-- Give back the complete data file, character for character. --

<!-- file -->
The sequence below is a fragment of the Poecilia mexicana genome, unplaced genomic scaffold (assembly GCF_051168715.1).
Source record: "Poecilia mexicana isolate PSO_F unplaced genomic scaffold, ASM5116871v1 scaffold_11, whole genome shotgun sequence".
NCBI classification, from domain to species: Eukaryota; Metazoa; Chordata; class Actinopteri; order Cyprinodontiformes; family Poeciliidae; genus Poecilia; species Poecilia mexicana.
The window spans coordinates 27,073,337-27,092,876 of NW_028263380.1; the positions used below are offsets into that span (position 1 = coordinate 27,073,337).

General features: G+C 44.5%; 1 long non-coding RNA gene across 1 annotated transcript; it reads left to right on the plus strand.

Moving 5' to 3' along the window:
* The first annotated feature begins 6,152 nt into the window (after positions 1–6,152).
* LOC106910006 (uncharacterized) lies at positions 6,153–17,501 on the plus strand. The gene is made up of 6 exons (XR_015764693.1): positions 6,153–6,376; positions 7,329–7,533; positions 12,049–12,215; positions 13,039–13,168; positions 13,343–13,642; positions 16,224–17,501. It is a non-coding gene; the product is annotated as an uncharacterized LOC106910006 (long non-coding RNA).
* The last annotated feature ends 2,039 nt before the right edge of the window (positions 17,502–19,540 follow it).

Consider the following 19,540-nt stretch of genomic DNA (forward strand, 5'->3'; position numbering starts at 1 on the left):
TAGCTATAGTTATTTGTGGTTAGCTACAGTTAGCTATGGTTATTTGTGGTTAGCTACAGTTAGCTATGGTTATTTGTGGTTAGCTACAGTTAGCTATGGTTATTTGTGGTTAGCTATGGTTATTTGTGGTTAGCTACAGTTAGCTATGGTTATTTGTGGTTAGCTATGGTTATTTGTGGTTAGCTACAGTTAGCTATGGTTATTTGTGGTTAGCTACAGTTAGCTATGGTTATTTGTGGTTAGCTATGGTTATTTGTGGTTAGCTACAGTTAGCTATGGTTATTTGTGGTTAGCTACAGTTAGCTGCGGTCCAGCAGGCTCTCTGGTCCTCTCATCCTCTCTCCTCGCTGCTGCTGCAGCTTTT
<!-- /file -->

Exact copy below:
The sequence below is a fragment of the Poecilia mexicana genome, unplaced genomic scaffold (assembly GCF_051168715.1).
Source record: "Poecilia mexicana isolate PSO_F unplaced genomic scaffold, ASM5116871v1 scaffold_11, whole genome shotgun sequence".
NCBI classification, from domain to species: Eukaryota; Metazoa; Chordata; class Actinopteri; order Cyprinodontiformes; family Poeciliidae; genus Poecilia; species Poecilia mexicana.
The window spans coordinates 27,073,337-27,092,876 of NW_028263380.1; the positions used below are offsets into that span (position 1 = coordinate 27,073,337).

General features: G+C 44.5%; 1 long non-coding RNA gene across 1 annotated transcript; it reads left to right on the plus strand.

Moving 5' to 3' along the window:
* The first annotated feature begins 6,152 nt into the window (after positions 1–6,152).
* LOC106910006 (uncharacterized) lies at positions 6,153–17,501 on the plus strand. The gene is made up of 6 exons (XR_015764693.1): positions 6,153–6,376; positions 7,329–7,533; positions 12,049–12,215; positions 13,039–13,168; positions 13,343–13,642; positions 16,224–17,501. It is a non-coding gene; the product is annotated as an uncharacterized LOC106910006 (long non-coding RNA).
* The last annotated feature ends 2,039 nt before the right edge of the window (positions 17,502–19,540 follow it).

Consider the following 19,540-nt stretch of genomic DNA (forward strand, 5'->3'; position numbering starts at 1 on the left):
TAGCTATAGTTATTTGTGGTTAGCTACAGTTAGCTATGGTTATTTGTGGTTAGCTACAGTTAGCTATGGTTATTTGTGGTTAGCTACAGTTAGCTATGGTTATTTGTGGTTAGCTATGGTTATTTGTGGTTAGCTACAGTTAGCTATGGTTATTTGTGGTTAGCTATGGTTATTTGTGGTTAGCTACAGTTAGCTATGGTTATTTGTGGTTAGCTACAGTTAGCTATGGTTATTTGTGGTTAGCTATGGTTATTTGTGGTTAGCTACAGTTAGCTATGGTTATTTGTGGTTAGCTACAGTTAGCTGCGGTCCAGCAGGCTCTCTGGTCCTCTCATCCTCTCTCCTCGCTGCTGCTGCAGCTTTT